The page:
Conscription in Canada (Plain-Language Summary) | The Canadian Encyclopedia


Conscription in Canada (Plain-Language Summary)

Conscription is the drafting of people for mandatory military service. Canadians have been conscripted twice in history. Both times, only males were conscripted. The first time was during the First World War. The second time was during the Second World War. Conscription was an issue that divided Canada. Most English-speaking Canadians supported it. Most French-speaking Canadians opposed it.

(This article is a plain-language summary of Conscription in Canada. If you are interested in reading about this topic in more depth, please see the full-length entry.)

Recruitment Campaign

Conscription in the First World War

Canada did not have conscription when the First World War started. Instead, men volunteered for the military. From 1914 until 1915, about 330,000 men volunteered. Canada had enough soldiers at the time. But by 1916, things had changed. The death toll in the war was very high. By the summer of 1917, more than 130,000 Canadians had been killed or injured. The horrors of the war led to fewer volunteers.

Prime Minister Robert Borden knew that the war effort required more soldiers. He decided to introduce conscription. This was not popular with French Canadians. Sir Wilfrid Laurier, the Liberal leader, opposed it. Henri Bourassa, an important Quebec nationalist, was also against it.

Borden’s government passed the Military Service Act on 20 September 1917. All male citizens between ages 20 and 45 could be conscripted. Quebec was against it. But it was popular among English Canadians. They wanted to support their troops already overseas. The Act was also popular because it gave women in the military and women who were close relatives of men in the military the right to vote. Borden knew they would vote for him.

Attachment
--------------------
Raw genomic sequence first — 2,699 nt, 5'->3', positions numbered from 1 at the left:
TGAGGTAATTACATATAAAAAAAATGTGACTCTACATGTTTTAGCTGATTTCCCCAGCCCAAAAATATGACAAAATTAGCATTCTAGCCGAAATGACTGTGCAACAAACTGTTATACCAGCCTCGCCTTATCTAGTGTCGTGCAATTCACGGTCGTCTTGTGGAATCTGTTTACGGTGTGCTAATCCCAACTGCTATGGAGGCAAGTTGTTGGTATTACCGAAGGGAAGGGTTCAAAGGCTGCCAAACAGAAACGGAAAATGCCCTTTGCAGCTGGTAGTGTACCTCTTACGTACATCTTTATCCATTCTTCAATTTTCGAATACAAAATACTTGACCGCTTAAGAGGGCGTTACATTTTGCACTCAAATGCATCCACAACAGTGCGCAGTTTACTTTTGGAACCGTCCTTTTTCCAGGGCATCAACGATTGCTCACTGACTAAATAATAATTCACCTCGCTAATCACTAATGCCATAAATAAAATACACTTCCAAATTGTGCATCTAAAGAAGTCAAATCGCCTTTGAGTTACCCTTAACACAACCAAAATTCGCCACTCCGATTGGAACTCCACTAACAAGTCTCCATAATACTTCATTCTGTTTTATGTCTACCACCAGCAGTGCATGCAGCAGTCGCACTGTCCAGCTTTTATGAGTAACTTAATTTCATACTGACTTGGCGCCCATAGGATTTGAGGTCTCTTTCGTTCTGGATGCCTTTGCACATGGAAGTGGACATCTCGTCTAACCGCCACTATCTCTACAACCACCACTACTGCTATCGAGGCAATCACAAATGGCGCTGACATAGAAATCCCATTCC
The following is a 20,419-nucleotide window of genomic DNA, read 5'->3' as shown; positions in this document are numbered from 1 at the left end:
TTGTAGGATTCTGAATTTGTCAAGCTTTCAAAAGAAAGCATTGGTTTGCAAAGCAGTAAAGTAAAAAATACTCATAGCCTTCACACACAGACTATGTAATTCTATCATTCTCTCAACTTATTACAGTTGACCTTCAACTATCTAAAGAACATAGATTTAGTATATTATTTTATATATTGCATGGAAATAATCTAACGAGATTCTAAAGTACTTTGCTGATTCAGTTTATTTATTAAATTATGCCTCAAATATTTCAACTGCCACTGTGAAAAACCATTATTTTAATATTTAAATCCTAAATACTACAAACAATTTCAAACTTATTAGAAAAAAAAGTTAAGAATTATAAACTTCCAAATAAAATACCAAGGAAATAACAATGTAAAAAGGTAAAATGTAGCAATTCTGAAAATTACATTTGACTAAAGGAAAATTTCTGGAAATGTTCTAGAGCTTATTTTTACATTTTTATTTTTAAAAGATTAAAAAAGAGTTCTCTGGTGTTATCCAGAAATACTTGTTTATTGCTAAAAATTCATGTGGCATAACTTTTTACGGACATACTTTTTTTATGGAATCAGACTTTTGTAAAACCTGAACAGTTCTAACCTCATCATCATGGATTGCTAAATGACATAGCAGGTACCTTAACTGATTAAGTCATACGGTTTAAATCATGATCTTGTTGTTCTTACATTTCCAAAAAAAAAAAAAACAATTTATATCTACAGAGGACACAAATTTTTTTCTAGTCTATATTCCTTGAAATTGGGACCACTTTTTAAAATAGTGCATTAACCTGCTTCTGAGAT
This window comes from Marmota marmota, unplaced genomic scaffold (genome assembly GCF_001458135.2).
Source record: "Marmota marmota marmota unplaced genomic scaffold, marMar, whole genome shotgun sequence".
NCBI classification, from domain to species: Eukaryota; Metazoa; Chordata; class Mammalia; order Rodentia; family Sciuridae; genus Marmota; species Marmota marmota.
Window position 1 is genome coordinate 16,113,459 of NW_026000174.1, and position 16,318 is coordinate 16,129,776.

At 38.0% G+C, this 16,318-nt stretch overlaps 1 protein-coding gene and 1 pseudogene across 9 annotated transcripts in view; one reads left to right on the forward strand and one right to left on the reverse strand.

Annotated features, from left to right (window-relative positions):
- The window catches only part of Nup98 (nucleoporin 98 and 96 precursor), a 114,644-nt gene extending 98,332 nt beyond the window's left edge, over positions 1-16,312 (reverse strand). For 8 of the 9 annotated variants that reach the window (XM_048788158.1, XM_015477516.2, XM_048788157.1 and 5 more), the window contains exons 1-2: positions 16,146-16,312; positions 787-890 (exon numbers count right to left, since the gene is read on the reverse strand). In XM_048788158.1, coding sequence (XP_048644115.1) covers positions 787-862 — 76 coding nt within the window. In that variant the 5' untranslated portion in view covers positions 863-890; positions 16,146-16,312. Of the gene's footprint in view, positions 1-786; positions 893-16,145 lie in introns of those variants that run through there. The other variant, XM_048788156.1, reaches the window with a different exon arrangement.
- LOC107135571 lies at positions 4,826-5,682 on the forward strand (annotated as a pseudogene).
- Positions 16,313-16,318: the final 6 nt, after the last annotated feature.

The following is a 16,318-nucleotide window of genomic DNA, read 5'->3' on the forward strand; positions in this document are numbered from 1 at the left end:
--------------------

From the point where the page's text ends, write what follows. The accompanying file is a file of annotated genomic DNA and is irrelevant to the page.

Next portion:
“The Canadian Mother”

The 1917 Election

The election of 1917 was held on 17 December. Conscription was the biggest issue in the election. To ensure a victory, Borden tried to form a coalition government with Laurier’s Liberals. But Laurier refused. So instead, Borden formed a Union government with a group of Liberal Party members and independents. Borden’s Union government won the election. But he won only three seats in Quebec. He was very unpopular there. Many farmers in the West did not like him, either. They needed their sons to farm, not to fight.

1918 Anti-Conscription Riots

On 28 March 1918, anti-conscription riots occurred in Québec City. They ended on 1 April. Ottawa declared martial law and sent 6,000 soldiers there. Protesters fought against the soldiers and the soldiers fought back. In the end, four civilians were killed and 150 were wounded. The protesters were unarmed. The riots further divided English and French Canada.

In total, about 125,000 men were conscripted during the First World War. Only about 24,000 were sent to fight.

Conscription During the Second World War

Prime Minister William Lyon Mackenzie King did not want to conscript men during the Second World War. He did not want Quebec to turn against him. But he knew that many anglophones wanted conscription. King said his government would not conscript soldiers to fight abroad. But by June 1940, Belgium and France had fallen to Nazi Germany. Many Canadians wanted to boost the country’s war effort. The National Resources Mobilization Act was passed on 21 June 1940. It allowed conscription only for home defence. Montreal mayor Camillien Houde spoke out against the Act. He was interned for four years after he urged people to ignore their call-up papers.

Canadian Prime Minister William Lyon Mackenzie King with British Prime Minister Winston Churchill, 1941

By 1941, fewer men were volunteering for the military. King decided to have a non-binding referendum on conscription. Most people in Quebec voted against it. All other provinces voted for it, with around 80 per cent in favour. Bill 80 was then passed. It gave the government permission to conscript soldiers to serve abroad. King hoped he would not have to use conscription, but he did. After the D-Day invasion in June 1944, the Canadian military was losing strength and needed more troops. (See also Mackenzie King and the War Effort.)

In the end, only around 13,000 soldiers went abroad. Fewer than 2,500 reached the front lines. French Canadians were angry, but not nearly as angry as they were during the First World War.